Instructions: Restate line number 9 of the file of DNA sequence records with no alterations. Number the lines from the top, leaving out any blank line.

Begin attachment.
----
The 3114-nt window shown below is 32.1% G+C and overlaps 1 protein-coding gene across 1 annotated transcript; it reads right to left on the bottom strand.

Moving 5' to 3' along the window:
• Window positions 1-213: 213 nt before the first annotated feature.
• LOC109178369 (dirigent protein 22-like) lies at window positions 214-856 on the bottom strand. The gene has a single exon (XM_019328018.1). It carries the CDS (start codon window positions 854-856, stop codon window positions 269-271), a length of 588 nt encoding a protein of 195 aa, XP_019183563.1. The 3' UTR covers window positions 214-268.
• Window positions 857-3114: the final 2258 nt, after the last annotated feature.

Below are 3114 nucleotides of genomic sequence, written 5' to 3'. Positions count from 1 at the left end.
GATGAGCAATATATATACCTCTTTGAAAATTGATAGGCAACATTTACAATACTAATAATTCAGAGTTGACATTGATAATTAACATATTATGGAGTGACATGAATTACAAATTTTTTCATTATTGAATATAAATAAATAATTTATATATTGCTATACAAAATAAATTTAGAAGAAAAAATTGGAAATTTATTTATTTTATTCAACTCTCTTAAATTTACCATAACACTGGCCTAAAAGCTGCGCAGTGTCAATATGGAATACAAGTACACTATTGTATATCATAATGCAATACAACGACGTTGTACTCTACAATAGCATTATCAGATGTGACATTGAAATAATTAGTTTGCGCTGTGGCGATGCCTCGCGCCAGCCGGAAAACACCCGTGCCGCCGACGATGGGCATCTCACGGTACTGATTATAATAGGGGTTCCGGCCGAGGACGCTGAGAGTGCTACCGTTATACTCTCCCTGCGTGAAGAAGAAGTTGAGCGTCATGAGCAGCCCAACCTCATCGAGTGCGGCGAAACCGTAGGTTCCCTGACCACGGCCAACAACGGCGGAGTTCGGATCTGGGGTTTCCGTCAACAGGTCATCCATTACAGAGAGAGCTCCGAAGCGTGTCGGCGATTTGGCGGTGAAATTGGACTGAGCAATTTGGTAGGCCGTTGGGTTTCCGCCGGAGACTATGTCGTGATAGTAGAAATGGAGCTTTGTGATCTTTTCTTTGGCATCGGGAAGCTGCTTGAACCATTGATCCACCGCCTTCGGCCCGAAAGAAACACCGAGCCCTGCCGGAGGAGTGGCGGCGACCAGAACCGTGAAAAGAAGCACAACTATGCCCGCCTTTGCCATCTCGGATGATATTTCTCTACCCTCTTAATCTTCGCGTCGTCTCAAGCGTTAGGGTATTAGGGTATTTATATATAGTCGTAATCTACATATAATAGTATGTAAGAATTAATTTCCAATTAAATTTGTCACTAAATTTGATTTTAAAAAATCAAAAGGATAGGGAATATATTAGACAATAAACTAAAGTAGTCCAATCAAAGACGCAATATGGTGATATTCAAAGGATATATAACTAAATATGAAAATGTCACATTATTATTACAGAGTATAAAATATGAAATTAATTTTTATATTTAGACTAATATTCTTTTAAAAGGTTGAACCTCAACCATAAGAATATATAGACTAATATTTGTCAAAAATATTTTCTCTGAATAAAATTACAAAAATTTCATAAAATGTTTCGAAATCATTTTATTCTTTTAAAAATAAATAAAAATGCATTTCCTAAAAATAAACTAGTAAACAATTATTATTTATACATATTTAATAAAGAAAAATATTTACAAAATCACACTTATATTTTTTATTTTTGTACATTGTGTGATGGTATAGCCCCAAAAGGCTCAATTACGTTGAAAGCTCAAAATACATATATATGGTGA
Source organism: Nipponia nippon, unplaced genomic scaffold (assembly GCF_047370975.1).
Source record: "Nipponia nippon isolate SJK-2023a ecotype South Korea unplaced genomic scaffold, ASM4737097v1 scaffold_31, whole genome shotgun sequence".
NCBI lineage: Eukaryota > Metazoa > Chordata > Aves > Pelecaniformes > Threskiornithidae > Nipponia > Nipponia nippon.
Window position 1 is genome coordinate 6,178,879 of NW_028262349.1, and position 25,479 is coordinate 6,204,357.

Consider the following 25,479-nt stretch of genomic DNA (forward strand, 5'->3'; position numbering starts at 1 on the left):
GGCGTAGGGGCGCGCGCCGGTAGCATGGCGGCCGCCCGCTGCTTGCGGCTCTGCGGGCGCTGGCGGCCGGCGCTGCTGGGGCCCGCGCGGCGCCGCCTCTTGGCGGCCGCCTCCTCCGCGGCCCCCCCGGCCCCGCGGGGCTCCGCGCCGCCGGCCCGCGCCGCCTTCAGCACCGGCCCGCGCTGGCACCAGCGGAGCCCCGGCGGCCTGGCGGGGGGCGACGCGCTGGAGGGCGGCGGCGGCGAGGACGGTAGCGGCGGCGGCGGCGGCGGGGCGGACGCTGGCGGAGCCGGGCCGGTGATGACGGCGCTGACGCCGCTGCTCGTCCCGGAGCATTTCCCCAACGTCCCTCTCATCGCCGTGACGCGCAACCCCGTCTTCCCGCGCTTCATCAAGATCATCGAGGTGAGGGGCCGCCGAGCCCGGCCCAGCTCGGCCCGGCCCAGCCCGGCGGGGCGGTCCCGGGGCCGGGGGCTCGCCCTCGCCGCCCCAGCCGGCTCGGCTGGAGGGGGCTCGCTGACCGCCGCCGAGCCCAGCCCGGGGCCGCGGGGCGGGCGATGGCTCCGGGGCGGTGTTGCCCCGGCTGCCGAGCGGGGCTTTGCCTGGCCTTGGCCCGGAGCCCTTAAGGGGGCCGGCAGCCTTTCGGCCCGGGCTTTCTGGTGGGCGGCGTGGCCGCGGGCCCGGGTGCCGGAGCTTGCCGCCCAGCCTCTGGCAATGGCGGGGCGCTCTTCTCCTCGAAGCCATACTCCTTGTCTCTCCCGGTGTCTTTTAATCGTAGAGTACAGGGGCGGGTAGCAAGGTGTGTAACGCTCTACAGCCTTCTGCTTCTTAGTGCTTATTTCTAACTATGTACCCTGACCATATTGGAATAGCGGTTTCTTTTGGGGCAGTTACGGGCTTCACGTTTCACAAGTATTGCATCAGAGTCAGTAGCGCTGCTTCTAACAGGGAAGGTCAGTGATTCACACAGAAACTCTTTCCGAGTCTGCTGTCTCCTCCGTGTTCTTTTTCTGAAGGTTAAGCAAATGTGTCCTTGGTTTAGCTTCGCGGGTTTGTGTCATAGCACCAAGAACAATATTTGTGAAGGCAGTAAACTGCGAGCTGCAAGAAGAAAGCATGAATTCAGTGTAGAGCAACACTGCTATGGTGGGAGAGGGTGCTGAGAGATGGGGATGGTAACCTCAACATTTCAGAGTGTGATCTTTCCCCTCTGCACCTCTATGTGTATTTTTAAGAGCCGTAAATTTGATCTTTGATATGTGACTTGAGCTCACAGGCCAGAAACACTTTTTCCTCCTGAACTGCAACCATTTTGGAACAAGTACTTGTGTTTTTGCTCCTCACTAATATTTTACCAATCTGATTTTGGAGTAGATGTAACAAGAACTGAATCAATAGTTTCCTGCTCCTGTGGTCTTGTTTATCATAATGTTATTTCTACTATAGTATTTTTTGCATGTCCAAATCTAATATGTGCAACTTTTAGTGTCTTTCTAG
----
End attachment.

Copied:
Source record: "Nipponia nippon isolate SJK-2023a ecotype South Korea unplaced genomic scaffold, ASM4737097v1 scaffold_31, whole genome shotgun sequence".